Long-term archiving: paper and microfilm records
There is a general perception that records will be easy to find, retrieve, and view in the distant future. Paper and microfilm records that are stored in a clean, temperature- and humidity-controlled environment could be readable for more than 100 years. However, finding and retrieving them requires some strategic planning. At the very least, they should be organised by year. Additional sub-categories or folders can be added to facilitate retrieval. The ideal solution involves the assignment of a unique identifier to each record; the identifier containing or linking to relevant metadata to aid in searching. For large collections, this information should be stored in a database. A plan must be developed to migrate this information from its existing hardware and software, after it becomes obsolete, to newer systems.
Long-term archiving: electronic records
We are all aware of the extremely short half-life of computer hardware and software. The software authoring tools in use today will blink out of existence and be replaced by tools that have more capabilities or are compatible with current operating systems. One can only speculate regarding the hardware and data storage media we will be using in the future. There will probably be no practical Rosetta Stone to help translate codes used in legacy software. Maintaining authenticity and minimising data corruption needs to be addressed.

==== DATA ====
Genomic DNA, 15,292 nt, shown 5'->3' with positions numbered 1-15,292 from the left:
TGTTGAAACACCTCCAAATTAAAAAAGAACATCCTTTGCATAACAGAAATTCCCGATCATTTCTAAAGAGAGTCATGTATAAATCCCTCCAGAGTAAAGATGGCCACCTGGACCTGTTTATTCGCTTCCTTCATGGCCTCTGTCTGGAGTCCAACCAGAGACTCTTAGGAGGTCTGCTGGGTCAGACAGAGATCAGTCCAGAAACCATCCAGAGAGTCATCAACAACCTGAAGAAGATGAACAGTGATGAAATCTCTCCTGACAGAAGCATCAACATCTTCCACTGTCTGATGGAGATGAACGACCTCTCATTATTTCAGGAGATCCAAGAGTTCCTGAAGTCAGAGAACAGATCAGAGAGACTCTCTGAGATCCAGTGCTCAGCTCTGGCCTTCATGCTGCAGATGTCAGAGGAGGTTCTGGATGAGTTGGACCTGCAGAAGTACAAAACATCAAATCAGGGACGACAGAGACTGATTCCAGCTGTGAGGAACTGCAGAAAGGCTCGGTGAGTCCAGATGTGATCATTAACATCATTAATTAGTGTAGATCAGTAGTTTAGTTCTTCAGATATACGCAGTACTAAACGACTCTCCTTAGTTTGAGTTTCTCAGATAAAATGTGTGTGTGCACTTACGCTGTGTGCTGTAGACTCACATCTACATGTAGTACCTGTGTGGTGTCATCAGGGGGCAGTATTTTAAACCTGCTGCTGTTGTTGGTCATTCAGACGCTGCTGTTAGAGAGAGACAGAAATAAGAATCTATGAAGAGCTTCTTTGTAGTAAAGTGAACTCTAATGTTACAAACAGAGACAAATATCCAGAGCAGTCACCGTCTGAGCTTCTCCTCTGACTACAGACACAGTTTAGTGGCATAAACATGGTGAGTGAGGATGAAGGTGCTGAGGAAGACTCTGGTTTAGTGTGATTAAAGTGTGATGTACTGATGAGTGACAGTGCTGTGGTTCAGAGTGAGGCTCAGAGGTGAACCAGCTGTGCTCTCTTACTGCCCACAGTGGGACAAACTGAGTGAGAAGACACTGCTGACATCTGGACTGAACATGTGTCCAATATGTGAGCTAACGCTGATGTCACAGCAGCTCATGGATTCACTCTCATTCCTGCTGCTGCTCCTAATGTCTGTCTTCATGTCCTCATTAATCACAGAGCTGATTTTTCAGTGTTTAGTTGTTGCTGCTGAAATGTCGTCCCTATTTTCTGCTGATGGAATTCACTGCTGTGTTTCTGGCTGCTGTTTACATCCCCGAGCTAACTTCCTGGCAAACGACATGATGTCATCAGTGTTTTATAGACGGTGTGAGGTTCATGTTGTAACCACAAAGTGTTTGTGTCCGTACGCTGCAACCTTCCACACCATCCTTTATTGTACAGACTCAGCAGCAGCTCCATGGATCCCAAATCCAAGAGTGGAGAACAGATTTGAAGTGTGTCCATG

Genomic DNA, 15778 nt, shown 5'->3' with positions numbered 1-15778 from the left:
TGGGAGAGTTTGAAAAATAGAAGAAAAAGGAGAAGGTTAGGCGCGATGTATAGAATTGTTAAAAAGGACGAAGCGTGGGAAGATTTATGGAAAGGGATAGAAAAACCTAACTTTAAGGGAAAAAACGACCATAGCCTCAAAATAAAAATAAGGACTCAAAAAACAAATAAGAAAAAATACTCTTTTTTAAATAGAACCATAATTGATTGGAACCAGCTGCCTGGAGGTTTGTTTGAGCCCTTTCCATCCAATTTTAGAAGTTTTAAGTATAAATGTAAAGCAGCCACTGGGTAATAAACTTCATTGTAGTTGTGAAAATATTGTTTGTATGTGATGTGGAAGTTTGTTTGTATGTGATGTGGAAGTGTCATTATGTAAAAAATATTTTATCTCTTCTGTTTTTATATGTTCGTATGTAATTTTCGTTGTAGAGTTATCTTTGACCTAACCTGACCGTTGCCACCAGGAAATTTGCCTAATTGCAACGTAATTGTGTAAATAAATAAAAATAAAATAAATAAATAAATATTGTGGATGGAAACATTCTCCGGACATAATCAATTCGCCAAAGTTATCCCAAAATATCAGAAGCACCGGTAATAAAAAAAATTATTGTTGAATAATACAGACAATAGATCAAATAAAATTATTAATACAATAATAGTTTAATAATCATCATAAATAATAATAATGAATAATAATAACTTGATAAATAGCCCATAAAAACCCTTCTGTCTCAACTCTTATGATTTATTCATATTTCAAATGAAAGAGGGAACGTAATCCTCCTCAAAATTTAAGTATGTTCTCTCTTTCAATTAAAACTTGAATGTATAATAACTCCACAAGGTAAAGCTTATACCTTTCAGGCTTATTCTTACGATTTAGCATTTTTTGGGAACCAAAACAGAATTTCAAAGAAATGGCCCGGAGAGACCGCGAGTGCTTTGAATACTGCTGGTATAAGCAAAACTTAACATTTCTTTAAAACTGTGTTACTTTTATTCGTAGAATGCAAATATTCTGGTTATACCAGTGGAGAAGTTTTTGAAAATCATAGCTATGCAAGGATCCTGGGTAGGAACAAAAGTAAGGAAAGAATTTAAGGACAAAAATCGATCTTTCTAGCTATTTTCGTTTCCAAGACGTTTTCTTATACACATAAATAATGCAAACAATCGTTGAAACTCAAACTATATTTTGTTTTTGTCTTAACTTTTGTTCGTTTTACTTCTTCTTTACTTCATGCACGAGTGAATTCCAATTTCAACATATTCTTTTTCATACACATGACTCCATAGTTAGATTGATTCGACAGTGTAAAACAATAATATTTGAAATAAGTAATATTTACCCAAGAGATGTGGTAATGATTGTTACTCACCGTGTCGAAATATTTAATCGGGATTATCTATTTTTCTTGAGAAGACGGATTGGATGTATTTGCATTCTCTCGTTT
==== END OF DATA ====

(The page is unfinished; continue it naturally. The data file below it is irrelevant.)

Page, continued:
There have been attempts to maintain a museum of hardware and software that could help in viewing legacy records. These mostly failed, most notably an effort by the National Aeronautics and Space Administration (NASA). NASA lost many of its electronic records from the early 1960s and then took steps to ensure that it would not happen again.
This resulted in the 2001 launch of the Open Archival Information System (OAIS) reference model, sponsored by a global consortium of space exploration agencies concerned with data preservation.
Other global consortia have come together to develop preservation strategies. The International Research on Permanent Authentic Records in Electronic Systems (InterPARES) aims at ‘developing the knowledge essential to the long-term preservation of authentic records created and/or maintained in digital form and providing the basis for standards, policies, strategies and plans of action capable of ensuring the longevity of such material and the ability of its users to trust its authenticity.’